Goldman May Spin Off Part Of Proprietary Trading Friday
Goldman Sachs may spin off part of its proprietary trading operations into an independent hedge fund as soon as Friday, people familiar with the matter told CNBC, speeding up the firm's move to comply with new rules limiting Wall Street firms from betting their own money in financial markets.
The possible move comes a day after CNBC first reported that Goldman may start shedding its proprietary trading business by the end of the month.
Though details remain sketchy, Goldman first plans to spin off its Principal Strategies Unit (GSPS) from its Equities Division. Other parts of the business, such as its Special Situations Group (SSG), which employ some proprietary traders, is less far along toward a spin off.
Goldman, in fact, is confident a number of SSG businesses can remain intact. In addition, the Wall Street giant believes it can keep its lending and distressed financing businesses.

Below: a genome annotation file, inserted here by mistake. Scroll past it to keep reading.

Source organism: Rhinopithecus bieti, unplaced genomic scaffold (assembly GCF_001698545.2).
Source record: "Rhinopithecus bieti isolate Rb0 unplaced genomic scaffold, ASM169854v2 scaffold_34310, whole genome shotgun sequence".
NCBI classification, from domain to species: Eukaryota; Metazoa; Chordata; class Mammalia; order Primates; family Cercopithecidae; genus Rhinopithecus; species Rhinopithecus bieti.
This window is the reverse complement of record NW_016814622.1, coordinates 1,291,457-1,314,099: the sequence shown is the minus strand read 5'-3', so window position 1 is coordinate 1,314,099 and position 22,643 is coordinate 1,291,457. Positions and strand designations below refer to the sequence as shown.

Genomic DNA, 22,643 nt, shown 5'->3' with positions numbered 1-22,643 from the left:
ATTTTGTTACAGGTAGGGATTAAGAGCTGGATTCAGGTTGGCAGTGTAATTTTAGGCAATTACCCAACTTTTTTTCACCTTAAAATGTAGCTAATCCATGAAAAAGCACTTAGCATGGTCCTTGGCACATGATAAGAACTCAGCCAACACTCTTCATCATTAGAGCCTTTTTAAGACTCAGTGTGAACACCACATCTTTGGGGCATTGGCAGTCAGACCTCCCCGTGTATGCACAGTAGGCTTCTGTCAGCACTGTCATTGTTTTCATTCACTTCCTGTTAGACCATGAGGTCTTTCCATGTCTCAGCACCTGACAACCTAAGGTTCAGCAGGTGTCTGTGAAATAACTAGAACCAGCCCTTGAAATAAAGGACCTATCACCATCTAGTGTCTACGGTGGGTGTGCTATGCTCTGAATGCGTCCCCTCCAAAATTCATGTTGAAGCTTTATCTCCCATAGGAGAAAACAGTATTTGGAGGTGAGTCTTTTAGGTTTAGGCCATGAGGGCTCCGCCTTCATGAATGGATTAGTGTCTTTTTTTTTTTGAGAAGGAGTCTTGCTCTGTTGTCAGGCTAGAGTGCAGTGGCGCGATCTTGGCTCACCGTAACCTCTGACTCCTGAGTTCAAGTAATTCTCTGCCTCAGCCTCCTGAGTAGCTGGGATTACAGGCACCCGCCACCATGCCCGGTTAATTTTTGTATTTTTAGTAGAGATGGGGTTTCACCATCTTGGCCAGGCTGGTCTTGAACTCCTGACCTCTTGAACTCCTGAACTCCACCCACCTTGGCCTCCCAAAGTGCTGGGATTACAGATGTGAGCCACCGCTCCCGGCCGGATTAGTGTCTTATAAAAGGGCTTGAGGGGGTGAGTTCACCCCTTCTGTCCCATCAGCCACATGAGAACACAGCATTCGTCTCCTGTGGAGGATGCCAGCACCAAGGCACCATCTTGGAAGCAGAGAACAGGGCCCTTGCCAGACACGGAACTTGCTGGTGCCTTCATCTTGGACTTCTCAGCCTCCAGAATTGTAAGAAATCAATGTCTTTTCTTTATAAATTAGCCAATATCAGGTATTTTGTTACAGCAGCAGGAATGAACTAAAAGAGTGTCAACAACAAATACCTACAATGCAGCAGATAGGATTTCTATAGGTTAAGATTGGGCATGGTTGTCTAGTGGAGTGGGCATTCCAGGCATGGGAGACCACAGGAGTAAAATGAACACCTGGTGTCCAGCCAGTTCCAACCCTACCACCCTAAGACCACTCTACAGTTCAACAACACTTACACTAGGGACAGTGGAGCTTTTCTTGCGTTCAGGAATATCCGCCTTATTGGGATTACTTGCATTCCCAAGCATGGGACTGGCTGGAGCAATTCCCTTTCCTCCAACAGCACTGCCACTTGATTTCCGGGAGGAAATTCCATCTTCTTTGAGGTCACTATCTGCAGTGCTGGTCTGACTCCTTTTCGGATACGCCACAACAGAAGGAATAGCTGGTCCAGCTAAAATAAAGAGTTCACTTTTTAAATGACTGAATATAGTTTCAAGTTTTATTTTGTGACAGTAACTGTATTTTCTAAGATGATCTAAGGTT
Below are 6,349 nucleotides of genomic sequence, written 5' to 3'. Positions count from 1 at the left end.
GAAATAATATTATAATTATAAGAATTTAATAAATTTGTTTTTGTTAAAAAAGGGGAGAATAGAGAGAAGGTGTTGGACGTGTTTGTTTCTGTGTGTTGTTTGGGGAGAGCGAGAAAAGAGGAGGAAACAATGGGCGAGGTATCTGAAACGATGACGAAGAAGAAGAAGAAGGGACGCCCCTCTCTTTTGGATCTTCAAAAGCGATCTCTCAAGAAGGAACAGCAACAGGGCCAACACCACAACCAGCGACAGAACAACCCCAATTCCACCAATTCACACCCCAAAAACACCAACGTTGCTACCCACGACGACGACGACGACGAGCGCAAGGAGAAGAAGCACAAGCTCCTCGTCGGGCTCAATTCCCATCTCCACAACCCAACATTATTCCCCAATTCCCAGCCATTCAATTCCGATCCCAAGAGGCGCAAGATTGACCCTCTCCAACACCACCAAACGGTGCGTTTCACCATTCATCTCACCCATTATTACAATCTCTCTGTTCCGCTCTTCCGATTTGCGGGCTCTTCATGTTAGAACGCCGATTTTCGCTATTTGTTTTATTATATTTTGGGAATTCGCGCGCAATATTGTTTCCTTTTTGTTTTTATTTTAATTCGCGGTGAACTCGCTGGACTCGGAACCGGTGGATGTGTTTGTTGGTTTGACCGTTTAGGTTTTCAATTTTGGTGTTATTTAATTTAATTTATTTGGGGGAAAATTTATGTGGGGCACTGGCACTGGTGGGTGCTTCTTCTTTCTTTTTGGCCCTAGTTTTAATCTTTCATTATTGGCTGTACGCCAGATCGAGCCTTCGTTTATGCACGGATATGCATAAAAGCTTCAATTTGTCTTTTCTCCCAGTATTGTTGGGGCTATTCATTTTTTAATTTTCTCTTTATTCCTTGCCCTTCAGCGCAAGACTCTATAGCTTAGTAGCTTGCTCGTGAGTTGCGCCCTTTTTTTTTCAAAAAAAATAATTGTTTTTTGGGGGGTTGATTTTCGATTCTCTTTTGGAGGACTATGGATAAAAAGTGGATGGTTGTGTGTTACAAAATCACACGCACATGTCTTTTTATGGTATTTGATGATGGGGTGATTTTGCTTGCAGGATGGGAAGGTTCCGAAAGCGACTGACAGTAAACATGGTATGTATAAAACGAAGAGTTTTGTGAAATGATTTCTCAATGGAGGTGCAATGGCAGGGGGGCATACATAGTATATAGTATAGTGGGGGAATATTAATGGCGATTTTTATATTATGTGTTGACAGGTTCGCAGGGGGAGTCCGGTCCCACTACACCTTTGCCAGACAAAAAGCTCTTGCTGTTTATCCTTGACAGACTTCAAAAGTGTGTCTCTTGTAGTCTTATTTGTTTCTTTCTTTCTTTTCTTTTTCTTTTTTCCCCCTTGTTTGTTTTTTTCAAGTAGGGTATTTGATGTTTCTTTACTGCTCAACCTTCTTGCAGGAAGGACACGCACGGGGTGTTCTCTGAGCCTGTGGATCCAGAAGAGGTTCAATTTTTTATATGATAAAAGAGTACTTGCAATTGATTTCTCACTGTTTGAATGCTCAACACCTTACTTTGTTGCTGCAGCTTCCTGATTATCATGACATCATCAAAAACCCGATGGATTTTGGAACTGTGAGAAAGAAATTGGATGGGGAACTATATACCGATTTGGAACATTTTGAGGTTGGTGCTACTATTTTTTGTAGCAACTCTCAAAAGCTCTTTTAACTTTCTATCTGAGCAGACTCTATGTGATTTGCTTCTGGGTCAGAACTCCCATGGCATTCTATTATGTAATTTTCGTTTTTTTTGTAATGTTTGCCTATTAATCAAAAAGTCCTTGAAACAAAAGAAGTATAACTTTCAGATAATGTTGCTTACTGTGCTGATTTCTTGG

The ban on proprietary trading, which will be phased in over several years, is part of the financial reform bill that was signed into law last month. The move is an attempt to curb the rampant speculation on Wall Street that many blame for causing the recent financial crisis.
As soon as the bill was passed, many analysts said Wall Street would quickly find loopholes in the new law or at least figure out ways to profit from it. Many banks besides Goldman are also looking to shed some of their proprietary operations, though the new rule won't take effect for several years.
Dick Bove, a widely followed bank analyst at Rochdale Securities, told CNBC Wednesday that Goldman could actually make more money under the new financial rules.
"This financial regulation bill is giving Goldman Sachs tremendous advantages, which will enhance their earnings growth," Bove said in an on-air telephone interview.
In addition to banning proprietary trading, big banks will also have to limit how much of their own money is invested in private equity and hedge funds. The so-called Volcker rule, named after former Federal Reserve Chairman Paul Volcker, would curb such investments to 3 percent of the firm's primary—or tier 1—capital.
Right now Goldman Sachs has more that 27 percent of its capital invested in such entities, followed by Morgan Stanley at 8.9 percent; Bank of America and Citi each have 4 percent.
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